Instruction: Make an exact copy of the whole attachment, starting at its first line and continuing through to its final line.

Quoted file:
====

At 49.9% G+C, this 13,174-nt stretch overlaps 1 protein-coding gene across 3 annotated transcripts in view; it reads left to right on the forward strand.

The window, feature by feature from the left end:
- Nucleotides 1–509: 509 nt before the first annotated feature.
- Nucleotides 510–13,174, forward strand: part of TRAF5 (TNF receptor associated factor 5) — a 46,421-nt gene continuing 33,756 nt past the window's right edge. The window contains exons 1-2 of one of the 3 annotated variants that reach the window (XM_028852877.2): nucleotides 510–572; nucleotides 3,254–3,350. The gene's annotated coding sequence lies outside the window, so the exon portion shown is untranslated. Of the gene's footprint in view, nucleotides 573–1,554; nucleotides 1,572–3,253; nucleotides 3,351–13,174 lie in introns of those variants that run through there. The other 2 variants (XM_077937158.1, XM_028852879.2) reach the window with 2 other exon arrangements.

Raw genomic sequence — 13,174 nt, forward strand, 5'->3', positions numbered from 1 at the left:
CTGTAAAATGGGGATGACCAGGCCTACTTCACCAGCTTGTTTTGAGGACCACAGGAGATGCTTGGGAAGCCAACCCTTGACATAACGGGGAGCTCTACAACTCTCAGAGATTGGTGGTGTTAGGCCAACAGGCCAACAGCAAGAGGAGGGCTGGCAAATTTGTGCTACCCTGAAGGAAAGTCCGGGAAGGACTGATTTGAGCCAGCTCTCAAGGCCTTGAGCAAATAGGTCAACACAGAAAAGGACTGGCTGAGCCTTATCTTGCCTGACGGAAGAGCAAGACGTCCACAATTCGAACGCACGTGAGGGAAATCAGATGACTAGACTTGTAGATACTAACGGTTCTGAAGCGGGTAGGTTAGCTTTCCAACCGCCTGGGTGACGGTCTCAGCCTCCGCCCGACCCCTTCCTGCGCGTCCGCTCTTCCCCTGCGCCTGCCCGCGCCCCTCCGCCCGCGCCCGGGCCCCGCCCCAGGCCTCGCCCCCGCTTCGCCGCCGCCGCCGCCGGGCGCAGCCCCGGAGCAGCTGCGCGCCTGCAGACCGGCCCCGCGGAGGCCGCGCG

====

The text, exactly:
At 49.9% G+C, this 13,174-nt stretch overlaps 1 protein-coding gene across 3 annotated transcripts in view; it reads left to right on the forward strand.

The window, feature by feature from the left end:
- Nucleotides 1–509: 509 nt before the first annotated feature.
- Nucleotides 510–13,174, forward strand: part of TRAF5 (TNF receptor associated factor 5) — a 46,421-nt gene continuing 33,756 nt past the window's right edge. The window contains exons 1-2 of one of the 3 annotated variants that reach the window (XM_028852877.2): nucleotides 510–572; nucleotides 3,254–3,350. The gene's annotated coding sequence lies outside the window, so the exon portion shown is untranslated. Of the gene's footprint in view, nucleotides 573–1,554; nucleotides 1,572–3,253; nucleotides 3,351–13,174 lie in introns of those variants that run through there. The other 2 variants (XM_077937158.1, XM_028852879.2) reach the window with 2 other exon arrangements.

Raw genomic sequence — 13,174 nt, forward strand, 5'->3', positions numbered from 1 at the left:
CTGTAAAATGGGGATGACCAGGCCTACTTCACCAGCTTGTTTTGAGGACCACAGGAGATGCTTGGGAAGCCAACCCTTGACATAACGGGGAGCTCTACAACTCTCAGAGATTGGTGGTGTTAGGCCAACAGGCCAACAGCAAGAGGAGGGCTGGCAAATTTGTGCTACCCTGAAGGAAAGTCCGGGAAGGACTGATTTGAGCCAGCTCTCAAGGCCTTGAGCAAATAGGTCAACACAGAAAAGGACTGGCTGAGCCTTATCTTGCCTGACGGAAGAGCAAGACGTCCACAATTCGAACGCACGTGAGGGAAATCAGATGACTAGACTTGTAGATACTAACGGTTCTGAAGCGGGTAGGTTAGCTTTCCAACCGCCTGGGTGACGGTCTCAGCCTCCGCCCGACCCCTTCCTGCGCGTCCGCTCTTCCCCTGCGCCTGCCCGCGCCCCTCCGCCCGCGCCCGGGCCCCGCCCCAGGCCTCGCCCCCGCTTCGCCGCCGCCGCCGCCGGGCGCAGCCCCGGAGCAGCTGCGCGCCTGCAGACCGGCCCCGCGGAGGCCGCGCG